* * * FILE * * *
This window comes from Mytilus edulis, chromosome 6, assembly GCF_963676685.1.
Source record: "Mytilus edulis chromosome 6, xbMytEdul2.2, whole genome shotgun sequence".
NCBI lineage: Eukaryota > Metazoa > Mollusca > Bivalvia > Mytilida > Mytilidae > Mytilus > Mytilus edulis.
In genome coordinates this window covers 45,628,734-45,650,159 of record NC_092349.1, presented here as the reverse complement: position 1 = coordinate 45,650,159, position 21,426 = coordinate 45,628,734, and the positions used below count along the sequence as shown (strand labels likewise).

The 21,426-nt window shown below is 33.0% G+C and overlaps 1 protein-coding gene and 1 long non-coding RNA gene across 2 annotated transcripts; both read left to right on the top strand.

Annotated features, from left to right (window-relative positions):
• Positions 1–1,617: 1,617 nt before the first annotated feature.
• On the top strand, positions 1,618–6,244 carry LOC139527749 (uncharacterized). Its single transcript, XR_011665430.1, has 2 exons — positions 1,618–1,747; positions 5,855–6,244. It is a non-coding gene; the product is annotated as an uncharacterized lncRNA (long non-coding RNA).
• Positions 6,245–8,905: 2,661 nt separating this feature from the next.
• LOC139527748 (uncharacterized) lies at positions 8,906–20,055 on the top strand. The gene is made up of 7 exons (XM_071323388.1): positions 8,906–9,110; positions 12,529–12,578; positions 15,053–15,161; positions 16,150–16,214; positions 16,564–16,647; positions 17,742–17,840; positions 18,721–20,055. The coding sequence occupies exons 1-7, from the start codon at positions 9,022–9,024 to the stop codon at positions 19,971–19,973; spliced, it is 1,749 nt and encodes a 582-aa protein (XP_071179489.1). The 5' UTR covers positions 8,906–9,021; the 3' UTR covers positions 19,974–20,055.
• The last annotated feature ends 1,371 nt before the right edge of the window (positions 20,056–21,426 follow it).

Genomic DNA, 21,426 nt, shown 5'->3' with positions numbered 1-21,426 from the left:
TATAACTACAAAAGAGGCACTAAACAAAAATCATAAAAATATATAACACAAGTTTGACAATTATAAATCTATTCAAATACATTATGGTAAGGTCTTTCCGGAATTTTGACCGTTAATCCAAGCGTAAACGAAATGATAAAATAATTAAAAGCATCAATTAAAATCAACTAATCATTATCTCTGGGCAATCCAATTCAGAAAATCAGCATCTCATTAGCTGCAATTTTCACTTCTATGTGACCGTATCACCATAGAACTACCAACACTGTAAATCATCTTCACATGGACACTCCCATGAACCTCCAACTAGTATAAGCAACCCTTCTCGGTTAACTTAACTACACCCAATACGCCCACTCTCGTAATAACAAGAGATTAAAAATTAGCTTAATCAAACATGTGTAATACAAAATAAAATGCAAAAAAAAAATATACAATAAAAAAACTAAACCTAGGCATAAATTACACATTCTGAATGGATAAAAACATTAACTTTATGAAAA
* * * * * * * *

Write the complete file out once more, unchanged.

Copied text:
This window comes from Mytilus edulis, chromosome 6, assembly GCF_963676685.1.
Source record: "Mytilus edulis chromosome 6, xbMytEdul2.2, whole genome shotgun sequence".
NCBI lineage: Eukaryota > Metazoa > Mollusca > Bivalvia > Mytilida > Mytilidae > Mytilus > Mytilus edulis.
In genome coordinates this window covers 45,628,734-45,650,159 of record NC_092349.1, presented here as the reverse complement: position 1 = coordinate 45,650,159, position 21,426 = coordinate 45,628,734, and the positions used below count along the sequence as shown (strand labels likewise).

The 21,426-nt window shown below is 33.0% G+C and overlaps 1 protein-coding gene and 1 long non-coding RNA gene across 2 annotated transcripts; both read left to right on the top strand.

Annotated features, from left to right (window-relative positions):
• Positions 1–1,617: 1,617 nt before the first annotated feature.
• On the top strand, positions 1,618–6,244 carry LOC139527749 (uncharacterized). Its single transcript, XR_011665430.1, has 2 exons — positions 1,618–1,747; positions 5,855–6,244. It is a non-coding gene; the product is annotated as an uncharacterized lncRNA (long non-coding RNA).
• Positions 6,245–8,905: 2,661 nt separating this feature from the next.
• LOC139527748 (uncharacterized) lies at positions 8,906–20,055 on the top strand. The gene is made up of 7 exons (XM_071323388.1): positions 8,906–9,110; positions 12,529–12,578; positions 15,053–15,161; positions 16,150–16,214; positions 16,564–16,647; positions 17,742–17,840; positions 18,721–20,055. The coding sequence occupies exons 1-7, from the start codon at positions 9,022–9,024 to the stop codon at positions 19,971–19,973; spliced, it is 1,749 nt and encodes a 582-aa protein (XP_071179489.1). The 5' UTR covers positions 8,906–9,021; the 3' UTR covers positions 19,974–20,055.
• The last annotated feature ends 1,371 nt before the right edge of the window (positions 20,056–21,426 follow it).

Genomic DNA, 21,426 nt, shown 5'->3' with positions numbered 1-21,426 from the left:
TATAACTACAAAAGAGGCACTAAACAAAAATCATAAAAATATATAACACAAGTTTGACAATTATAAATCTATTCAAATACATTATGGTAAGGTCTTTCCGGAATTTTGACCGTTAATCCAAGCGTAAACGAAATGATAAAATAATTAAAAGCATCAATTAAAATCAACTAATCATTATCTCTGGGCAATCCAATTCAGAAAATCAGCATCTCATTAGCTGCAATTTTCACTTCTATGTGACCGTATCACCATAGAACTACCAACACTGTAAATCATCTTCACATGGACACTCCCATGAACCTCCAACTAGTATAAGCAACCCTTCTCGGTTAACTTAACTACACCCAATACGCCCACTCTCGTAATAACAAGAGATTAAAAATTAGCTTAATCAAACATGTGTAATACAAAATAAAATGCAAAAAAAAAATATACAATAAAAAAACTAAACCTAGGCATAAATTACACATTCTGAATGGATAAAAACATTAACTTTATGAAAA